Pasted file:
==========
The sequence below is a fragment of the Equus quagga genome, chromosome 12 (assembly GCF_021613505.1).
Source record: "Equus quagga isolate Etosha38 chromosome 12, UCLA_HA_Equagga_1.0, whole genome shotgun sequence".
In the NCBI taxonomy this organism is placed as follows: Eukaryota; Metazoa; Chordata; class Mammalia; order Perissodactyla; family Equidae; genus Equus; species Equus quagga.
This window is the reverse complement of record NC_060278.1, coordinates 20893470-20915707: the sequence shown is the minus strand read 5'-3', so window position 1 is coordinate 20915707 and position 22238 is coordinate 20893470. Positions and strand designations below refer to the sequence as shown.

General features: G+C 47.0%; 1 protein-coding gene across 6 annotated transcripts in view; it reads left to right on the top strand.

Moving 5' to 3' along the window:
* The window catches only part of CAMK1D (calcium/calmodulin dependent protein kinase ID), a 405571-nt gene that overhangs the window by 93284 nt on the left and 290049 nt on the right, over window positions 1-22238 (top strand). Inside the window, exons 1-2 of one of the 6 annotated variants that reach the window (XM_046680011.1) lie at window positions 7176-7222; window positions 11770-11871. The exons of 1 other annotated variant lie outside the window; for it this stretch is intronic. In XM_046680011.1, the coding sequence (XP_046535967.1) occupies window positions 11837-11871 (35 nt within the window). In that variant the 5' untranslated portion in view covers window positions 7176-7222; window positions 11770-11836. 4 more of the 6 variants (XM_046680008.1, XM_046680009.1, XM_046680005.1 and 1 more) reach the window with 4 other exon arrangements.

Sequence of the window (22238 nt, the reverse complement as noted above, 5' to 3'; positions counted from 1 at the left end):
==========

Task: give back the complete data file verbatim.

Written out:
The sequence below is a fragment of the Equus quagga genome, chromosome 12 (assembly GCF_021613505.1).
Source record: "Equus quagga isolate Etosha38 chromosome 12, UCLA_HA_Equagga_1.0, whole genome shotgun sequence".
In the NCBI taxonomy this organism is placed as follows: Eukaryota; Metazoa; Chordata; class Mammalia; order Perissodactyla; family Equidae; genus Equus; species Equus quagga.
This window is the reverse complement of record NC_060278.1, coordinates 20893470-20915707: the sequence shown is the minus strand read 5'-3', so window position 1 is coordinate 20915707 and position 22238 is coordinate 20893470. Positions and strand designations below refer to the sequence as shown.

General features: G+C 47.0%; 1 protein-coding gene across 6 annotated transcripts in view; it reads left to right on the top strand.

Moving 5' to 3' along the window:
* The window catches only part of CAMK1D (calcium/calmodulin dependent protein kinase ID), a 405571-nt gene that overhangs the window by 93284 nt on the left and 290049 nt on the right, over window positions 1-22238 (top strand). Inside the window, exons 1-2 of one of the 6 annotated variants that reach the window (XM_046680011.1) lie at window positions 7176-7222; window positions 11770-11871. The exons of 1 other annotated variant lie outside the window; for it this stretch is intronic. In XM_046680011.1, the coding sequence (XP_046535967.1) occupies window positions 11837-11871 (35 nt within the window). In that variant the 5' untranslated portion in view covers window positions 7176-7222; window positions 11770-11836. 4 more of the 6 variants (XM_046680008.1, XM_046680009.1, XM_046680005.1 and 1 more) reach the window with 4 other exon arrangements.

Sequence of the window (22238 nt, the reverse complement as noted above, 5' to 3'; positions counted from 1 at the left end):